Flyover Country fights the pandemic
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In 2019, Yashar Niknafs co-founded, along with his PhD mentor at the University of Michigan, a company called LynxDx. While the company was launched with the goal of developing a urine test that could screen for prostate cancer, the team decided to make a big pivot during the COVID-19 pandemic: using their lab to test for the virus.
There were some big roadblocks along the way—testing requires regulatory approval and reporting, etc.—but LynxDx went all in. They purchased PCR machines (which amplify DNA by regulating temperature in cyclical programs) at $100,000 apiece and made new hires, including a medical director to focus only on the tests. The company works with hospital overflows but is on a task force for testing in rural Michigan where the need for testing is dire.
If you enjoy discovering innovation in surprising places and hearing stories from entrepreneurial leaders, Fast Frontiers is your new must-listen to podcast. Host Tim Schigel, Managing Partner of Refinery Ventures, brings you interviews from leading funders, ecosystem builders, corporate innovators, and startup founders. Your next big idea is one episode away!
Disagree and commit — S2: E7
Disagree and commit is a concept made famous by Jeff Bezos. It's something that's used often among partners in venture firms. Not everybody agrees with an investment idea, but once the investment's made, everybody is pulling in the same direction. Mackey Craven, investor and Forbes 30 under 30 alumnus, explains how this is put into practice to achieve success.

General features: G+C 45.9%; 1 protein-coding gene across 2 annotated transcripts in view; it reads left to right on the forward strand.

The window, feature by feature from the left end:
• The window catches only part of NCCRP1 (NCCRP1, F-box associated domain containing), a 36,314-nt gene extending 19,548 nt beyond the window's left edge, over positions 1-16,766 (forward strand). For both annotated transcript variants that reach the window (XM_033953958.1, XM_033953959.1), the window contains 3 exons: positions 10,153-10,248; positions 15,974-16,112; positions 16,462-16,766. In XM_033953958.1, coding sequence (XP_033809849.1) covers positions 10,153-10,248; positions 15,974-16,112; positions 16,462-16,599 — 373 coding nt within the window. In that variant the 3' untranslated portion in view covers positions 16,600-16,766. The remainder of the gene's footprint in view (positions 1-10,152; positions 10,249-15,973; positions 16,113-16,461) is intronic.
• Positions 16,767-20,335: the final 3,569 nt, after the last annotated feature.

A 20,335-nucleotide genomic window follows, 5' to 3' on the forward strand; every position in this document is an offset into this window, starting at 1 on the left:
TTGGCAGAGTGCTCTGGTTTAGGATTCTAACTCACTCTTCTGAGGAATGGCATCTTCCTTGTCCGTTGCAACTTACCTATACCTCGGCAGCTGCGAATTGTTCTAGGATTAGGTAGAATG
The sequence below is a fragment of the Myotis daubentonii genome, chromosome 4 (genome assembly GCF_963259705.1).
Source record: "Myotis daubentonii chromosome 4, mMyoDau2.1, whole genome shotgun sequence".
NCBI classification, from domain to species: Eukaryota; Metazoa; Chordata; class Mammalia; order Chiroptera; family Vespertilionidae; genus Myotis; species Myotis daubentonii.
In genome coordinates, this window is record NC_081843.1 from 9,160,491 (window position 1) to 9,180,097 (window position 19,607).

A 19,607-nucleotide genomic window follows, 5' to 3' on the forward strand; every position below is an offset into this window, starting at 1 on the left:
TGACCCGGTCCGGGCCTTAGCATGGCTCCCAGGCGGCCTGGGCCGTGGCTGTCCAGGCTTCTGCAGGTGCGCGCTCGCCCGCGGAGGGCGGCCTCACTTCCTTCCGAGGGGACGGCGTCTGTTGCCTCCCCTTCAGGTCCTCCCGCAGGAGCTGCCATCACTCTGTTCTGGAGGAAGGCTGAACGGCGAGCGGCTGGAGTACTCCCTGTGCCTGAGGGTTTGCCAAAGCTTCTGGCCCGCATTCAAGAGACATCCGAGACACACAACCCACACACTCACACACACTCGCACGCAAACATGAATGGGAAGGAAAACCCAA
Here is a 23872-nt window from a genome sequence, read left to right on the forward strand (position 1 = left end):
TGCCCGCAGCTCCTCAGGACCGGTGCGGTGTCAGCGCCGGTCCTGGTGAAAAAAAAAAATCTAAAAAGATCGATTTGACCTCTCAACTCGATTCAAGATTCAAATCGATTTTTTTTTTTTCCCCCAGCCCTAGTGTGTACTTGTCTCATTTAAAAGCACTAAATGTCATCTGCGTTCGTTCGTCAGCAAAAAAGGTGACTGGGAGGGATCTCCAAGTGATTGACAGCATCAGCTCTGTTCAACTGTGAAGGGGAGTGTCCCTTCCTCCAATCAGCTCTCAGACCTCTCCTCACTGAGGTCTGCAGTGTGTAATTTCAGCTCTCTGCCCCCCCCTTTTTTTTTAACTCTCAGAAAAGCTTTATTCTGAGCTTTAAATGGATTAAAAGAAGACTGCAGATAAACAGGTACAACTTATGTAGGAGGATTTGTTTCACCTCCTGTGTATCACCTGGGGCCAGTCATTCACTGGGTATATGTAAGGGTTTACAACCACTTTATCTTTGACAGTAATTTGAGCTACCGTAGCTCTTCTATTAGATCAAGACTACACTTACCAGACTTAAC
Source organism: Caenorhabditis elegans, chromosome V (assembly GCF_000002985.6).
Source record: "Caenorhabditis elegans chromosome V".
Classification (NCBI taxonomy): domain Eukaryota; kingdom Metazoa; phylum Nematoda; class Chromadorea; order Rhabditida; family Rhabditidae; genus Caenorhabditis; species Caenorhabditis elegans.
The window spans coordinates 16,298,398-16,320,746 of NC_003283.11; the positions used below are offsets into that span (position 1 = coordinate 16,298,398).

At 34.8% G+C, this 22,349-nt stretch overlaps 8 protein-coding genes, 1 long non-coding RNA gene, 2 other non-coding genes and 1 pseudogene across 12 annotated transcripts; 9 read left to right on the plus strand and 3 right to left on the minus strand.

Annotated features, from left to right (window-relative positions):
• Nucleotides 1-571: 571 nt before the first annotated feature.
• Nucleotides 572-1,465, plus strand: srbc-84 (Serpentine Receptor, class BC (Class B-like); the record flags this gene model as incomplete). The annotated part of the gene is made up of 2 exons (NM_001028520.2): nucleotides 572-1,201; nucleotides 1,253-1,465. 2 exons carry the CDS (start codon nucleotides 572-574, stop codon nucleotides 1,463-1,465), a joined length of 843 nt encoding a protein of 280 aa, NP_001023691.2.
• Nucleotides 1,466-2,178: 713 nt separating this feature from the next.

What problem do you really solve? — S2: E8
Are you ready to solve a key problem and build a startup that’s a category king like Uber or Airbnb? Then, play bigger! Kevin Maney, co-author of Play Bigger and advisor at Category Design, joins the Fast Frontiers podcast to provide insight on developing your next big idea.
Navigating in chaos — S2: E9
VUCA stands for volatile, uncertain, complex, and ambiguous. Sound familiar? Thanks, 2020. VUCA is a term that came out of the military. Today, it’s a power tool for companies to create a successful framework for innovation. Author and researcher Bruce Vojak shares how VUCA is put into practice so you too can navigate innovation in chaos and thrive.
Scientists at The Ohio State University think they have a way to “trick” the coronavirus into thinking it’s causing an infection. Amit Sharma, an assistant professor of veterinary biosciences at OSU and co-lead author of the study, and his team have designed peptides that mimic the receptors the coronavirus uses to cause an infection, which fools the virus into binding with the peptides before it reaches the body.
The team is still studying the technology but believe it could be useful in nasal sprays and disinfectants that could help prevent someone from contracting COVID-19.
Two new rapid COVID-19 diagnostic tests
Two new rapid diagnostic tests for COVID-19 have been developed by University of Minnesota researchers.
The first test is a rapid diagnostic test that can differentiate between COVID-19 variants. This test can be performed without specialized expertise or equipment and produces results in about an hour.
The second, more sensitive test, allows researchers to analyze the same sample simultaneously for COVID-19 (SARS-CoV-2), Influenza A and B and respiratory syncytial virus by measuring fluorescence. These viruses manifest with similar symptoms, so being able to detect and differentiate them adds a new diagnostic tool to slow the spread of COVID-19.
There have been lots of efforts during the pandemic to make effective face masks, from finding ways to tighten the fit of a standard surgical mask to including soft, face-fitting frames. Now students at the University of Cincinnati have come up with a solution for ill-fitting masks: 3D-printed custom face masks using a smartphone.
The phone app scans your face then sends the scan to a 3D printer. Sam Anand, professor of mechanical engineering in UC’s College of Engineering and Applied Science Siemens Simulation Technology Center, created the app through a grant from software company Siemens PLM, which uses the latest in simulation and computing to tackle engineering problems outside the classroom.
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